Q-Moon Ordeal Ritual

This ritual was developed by Q-Moon, a queer Pagan ritual group in Boston. We had been doing a series of sex magick-oriented ceremonies, and we had worked very hard to make sure that the context was such that everyone would feel completely comfortable and not pressured to do or view anything they didn't wish to. However, those of us who take part in S/M wanted strongly to have our sexuality -- and its sanctity -- validated. We knew that not everyone would want to take part in or even see this ritual, and we let everyone know that there would be some explicit pain infliction, although like all the other rituals there was no genital contact. About a quarter of the group actually ended up coming, and of those, over half chose simply to watch.

The ritual was held in the finished basement of one Q-Mooner. We decorated it with trees and leaves to simulate being outside in the woods, and spread rough rugs and mats on the floor for people to sit on. We knew that the "heavy metal" spike-heels-and-chains aesthetic of modern S/M, although a valid fetish for many, might turn some people off; so instead we (the priest/esses) dressed in furs and wool tartan, dangling bones and feathers, leather in ragged tunics rather than biker jackets; a "dark ages barbarian" effect. We four ritualizers, so attired, ranged ourselves at the four points of the compass.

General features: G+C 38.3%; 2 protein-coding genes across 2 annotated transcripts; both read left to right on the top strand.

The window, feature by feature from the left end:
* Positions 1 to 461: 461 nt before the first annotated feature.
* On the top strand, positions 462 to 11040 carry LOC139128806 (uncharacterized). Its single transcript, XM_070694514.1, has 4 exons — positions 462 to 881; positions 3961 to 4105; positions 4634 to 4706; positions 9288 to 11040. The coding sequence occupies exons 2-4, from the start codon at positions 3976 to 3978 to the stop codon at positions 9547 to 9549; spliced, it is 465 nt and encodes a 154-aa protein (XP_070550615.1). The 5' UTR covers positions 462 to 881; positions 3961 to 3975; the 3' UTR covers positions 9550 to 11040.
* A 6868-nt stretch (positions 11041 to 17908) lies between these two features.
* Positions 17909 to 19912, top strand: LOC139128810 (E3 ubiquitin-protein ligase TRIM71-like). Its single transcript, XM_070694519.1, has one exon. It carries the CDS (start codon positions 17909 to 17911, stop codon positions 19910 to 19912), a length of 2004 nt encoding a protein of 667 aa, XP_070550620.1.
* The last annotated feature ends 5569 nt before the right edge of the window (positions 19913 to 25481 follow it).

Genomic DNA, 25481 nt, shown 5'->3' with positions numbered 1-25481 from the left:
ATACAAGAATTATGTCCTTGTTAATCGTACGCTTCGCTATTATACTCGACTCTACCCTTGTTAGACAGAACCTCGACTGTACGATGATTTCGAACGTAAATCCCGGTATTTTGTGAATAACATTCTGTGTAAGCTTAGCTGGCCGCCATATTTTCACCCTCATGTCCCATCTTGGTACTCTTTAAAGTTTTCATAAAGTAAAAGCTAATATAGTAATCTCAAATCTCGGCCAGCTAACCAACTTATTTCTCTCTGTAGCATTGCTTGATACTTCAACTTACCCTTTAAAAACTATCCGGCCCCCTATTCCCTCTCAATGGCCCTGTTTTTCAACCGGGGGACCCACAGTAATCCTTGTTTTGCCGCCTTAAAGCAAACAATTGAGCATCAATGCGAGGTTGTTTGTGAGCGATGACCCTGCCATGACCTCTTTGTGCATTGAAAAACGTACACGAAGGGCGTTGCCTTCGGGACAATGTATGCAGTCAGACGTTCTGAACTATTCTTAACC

The Leather Ritual started with us welcoming everyone in and telling them that we were The Tribe, a nonspecific tribe that might have been any of their ancestors. We told them that they were here to watch the initiation of young warriors, to honor their strength and courage. One individual had already volunteered ahead of time to be a "young warrior", and s/he entered naked and painted with blue spirals. Another volunteered on the spot! Each warrior was led first to the position of Earth, where the hooded, cloaked Earth priestess lay them on a mat, massaged their backs, and laid semiprecious stones on them to do a cleansing before they would begin the ordeal. Thus fortified, they were sent to the Water corner, where the priest of Water, naked save for loincloth and blue body paint, fastened their wrists to the ceiling and proceeded to run ice up and down their bodies, telling them how the water was strength, and would teach them to endure discomfort and hardship.

Then they were sent to the Fire corner, where the priestess of Fire had her cauldron burning over several candles, and her mortar and pestle. She was dressed in a long sleeveless tunic of tartan wool and wore much barbaric jewelry. Hanging from the rope in her corner, they were treated to a barrage of candle wax, in counterpoint to the ice that they had previously endured "Fire purifies," she informed them. The final initiator, the priest of the Air, wore a mask of feathers and stag's horns, and layer upon layer of whirling black leather fringe. He hung them up yet again and whipped them with a bone-handled whip (actually not a very brutal one, only made of horsehair) while they took deep breaths and cried out, "I can fly!" over and over again.

Afterwards the warriors were hailed and congratulated, hugged by all and told that they were brave and fine, and they did obeisance to the initiators in gratitude. Feedback on the ritual was overwhelmingly positive; people who came not knowing what to expect found it was "much cooler" than they thought it would be. Its success shows that people can accept almost anything if it's put in the right context.